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Sherman Says: The names should be changed, to protect the innocent

SPRINGVILLE — The Social Security Administration recently announced the most popular baby names for 2012. Michael and Sophia topped the New York state list.

The top five boys’ names for 2012 in New York were, in order, Michael, Jacob, Jayden, Ethan and Mason. Tops in popularity for girls were Sophia, Isabella, Emma, Olivia and Ava.

Jacob and Sophia are repeat champions, as America’s most popular baby names.

This is the 14th consecutive year that Jacob tops the list for boys and the second year, for Sophia. There are two new names in the national top 10, this year, as Elizabeth and Liam replaced Chloe and Daniel.

This is the first time Liam broke into the top 10. SSA staffers speculated that Liam’s newfound success can be attributed to Liam Neeson’s recent major roles in the films “Taken” and “The Chronicles of Narnia,” or Liam Hemsworth’s repeat appearances in the “Hunger Games” trilogy.

Many pop culture naming trends appeared in the “change in popularity” page on the Social Security’s baby names website. This year’s winners for biggest jump in popularity in the top 500 are Major and Arya.

While I grimace at bizarre spelling for traditional names, there is something to be said about names from the good old days.

Dora Wetzel, wife of Eusebius Wetzel, lived in Williamsville, during the mid-19th century. Those are two great names. We can only presume that Mr. Wetzel was named in honor of the original Eusebius, who was a Roman historian and scholar. That individual became the bishop of Caesarea in Palestine, in approximately 314.

Dora, of course, was a world-class explorer. In the 1930s, a man named Lincoln Beard lived in Clarence. That is a classic.

While no one could have foreseen the future, the match of two other Clarence residents was made in heaven. “The death of Elmer Stairs, a resident of Clarence Center for nine years, occurred on Monday, March 14, 1938. His marriage to Grace Wood was solemnized May 1, 1912.”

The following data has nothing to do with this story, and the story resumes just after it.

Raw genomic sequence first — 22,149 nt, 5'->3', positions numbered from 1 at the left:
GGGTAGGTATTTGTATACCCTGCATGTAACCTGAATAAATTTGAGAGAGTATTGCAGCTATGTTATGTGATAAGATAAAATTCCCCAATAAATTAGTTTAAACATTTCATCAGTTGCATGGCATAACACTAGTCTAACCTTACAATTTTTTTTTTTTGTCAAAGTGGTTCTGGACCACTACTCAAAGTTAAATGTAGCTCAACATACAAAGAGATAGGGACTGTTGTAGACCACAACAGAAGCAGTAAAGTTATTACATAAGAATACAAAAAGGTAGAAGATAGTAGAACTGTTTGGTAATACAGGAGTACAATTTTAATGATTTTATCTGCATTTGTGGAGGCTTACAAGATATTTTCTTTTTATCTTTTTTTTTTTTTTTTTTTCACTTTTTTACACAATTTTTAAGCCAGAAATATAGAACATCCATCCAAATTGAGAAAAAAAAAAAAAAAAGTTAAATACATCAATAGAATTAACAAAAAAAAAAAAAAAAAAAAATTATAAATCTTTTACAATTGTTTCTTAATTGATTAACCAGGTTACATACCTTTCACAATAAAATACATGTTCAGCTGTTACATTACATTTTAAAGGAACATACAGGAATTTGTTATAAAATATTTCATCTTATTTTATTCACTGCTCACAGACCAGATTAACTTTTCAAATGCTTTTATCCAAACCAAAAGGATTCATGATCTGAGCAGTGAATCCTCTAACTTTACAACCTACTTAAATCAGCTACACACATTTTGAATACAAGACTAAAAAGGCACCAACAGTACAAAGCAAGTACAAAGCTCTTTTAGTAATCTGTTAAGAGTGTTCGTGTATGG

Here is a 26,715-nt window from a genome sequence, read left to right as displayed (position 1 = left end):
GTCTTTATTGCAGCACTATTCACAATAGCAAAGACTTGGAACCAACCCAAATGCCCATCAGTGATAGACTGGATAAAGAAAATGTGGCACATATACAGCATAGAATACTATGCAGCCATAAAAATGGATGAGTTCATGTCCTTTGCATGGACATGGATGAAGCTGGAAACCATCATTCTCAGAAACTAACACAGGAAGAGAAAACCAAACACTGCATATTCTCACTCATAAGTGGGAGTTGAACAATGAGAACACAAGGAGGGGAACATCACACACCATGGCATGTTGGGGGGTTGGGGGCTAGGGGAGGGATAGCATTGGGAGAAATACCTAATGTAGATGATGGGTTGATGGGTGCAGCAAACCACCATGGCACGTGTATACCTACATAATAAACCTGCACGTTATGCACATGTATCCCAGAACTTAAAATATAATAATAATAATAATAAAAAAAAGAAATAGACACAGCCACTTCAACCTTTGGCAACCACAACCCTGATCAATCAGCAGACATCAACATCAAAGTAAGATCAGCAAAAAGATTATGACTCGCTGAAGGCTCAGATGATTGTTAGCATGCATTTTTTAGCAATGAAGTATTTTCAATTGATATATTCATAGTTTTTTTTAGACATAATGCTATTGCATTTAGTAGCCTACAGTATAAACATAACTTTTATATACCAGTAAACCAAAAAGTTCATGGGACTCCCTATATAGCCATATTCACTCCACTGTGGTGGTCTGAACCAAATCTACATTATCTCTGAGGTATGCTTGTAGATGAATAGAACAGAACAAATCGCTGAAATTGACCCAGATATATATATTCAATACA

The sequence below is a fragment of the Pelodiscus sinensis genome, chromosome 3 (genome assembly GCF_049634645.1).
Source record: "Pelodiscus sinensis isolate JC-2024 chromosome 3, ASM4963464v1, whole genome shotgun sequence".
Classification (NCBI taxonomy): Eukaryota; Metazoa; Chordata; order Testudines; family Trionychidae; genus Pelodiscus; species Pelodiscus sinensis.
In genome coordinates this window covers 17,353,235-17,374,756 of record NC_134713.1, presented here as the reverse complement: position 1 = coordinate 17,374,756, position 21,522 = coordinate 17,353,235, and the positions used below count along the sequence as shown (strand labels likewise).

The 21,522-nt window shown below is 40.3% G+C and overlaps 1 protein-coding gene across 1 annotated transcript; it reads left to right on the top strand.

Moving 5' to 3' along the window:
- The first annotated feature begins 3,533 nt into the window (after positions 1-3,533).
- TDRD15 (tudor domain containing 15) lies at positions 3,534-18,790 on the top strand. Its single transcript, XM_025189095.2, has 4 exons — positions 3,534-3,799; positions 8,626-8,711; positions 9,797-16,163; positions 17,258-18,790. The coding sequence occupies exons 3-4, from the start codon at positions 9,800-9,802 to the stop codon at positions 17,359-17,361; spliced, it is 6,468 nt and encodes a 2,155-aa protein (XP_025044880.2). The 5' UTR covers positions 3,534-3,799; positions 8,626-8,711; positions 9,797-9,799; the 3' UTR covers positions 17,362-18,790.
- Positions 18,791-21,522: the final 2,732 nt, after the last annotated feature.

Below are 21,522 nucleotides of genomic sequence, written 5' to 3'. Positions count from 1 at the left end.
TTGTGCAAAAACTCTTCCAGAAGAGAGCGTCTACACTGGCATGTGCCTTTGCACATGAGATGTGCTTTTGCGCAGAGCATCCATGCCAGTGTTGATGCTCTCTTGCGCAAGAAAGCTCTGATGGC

Would the headline for their wedding announcement have read, “Wood – Stairs?” I hope so.

Sometimes, your given name leads you down the path to your career, as an adult. Such was the case for the Rev. Wallace Easter, who practiced his faith in Clarence, approximately 50 years ago.

The manager of a Williamsville movie theater, Menno Dykstra, had a name that deserved to be up in lights.

The combination of first and last names is carefully weighed, by expectant parents. Names that rhyme should always be avoided, but apparently no one gave that advice to the parents of Lucy Gilhooly.

Who could forget someone with the ornamental name of Schuyler Bigelow? It sounds like the name of a character from “The Great Gatsby.”

The Social Security Administration’s announcement came out, days after I read profiles about individuals’ seeking election to local boards of education. One local candidate pointed out that her husband is a part-time hockey coach and went on to brag about their three sons, London, Maxim and Vanek.

Geography played an important role in another set of parents’ decision, when their suburban Buffalo son was born, 18 years ago. He was named Boston. Only they know if their inspiration was a Massachusetts city, a New York state town or a rock group.

My first name was the second most popular for boys, in the year 1955. I have been told this was because of the popularity of the Davy Crockett television series. Fess Parker, the homespun actor who portrayed Crockett, had a colorful name of his own.

The name David slipped to No. 15 last year, in the Empire State. It was No. 26 last year in Tennessee, where Crockett spent his youth. However, the name Fess does not appear in the top 1,000 names for any year in the last century. What a relief.

David Sherman is the managing editor of Bee Group Newspapers and a columnist for the Weekly Independent Newspapers of Western New York. Opinions expressed here are those of the author. He can be reached at

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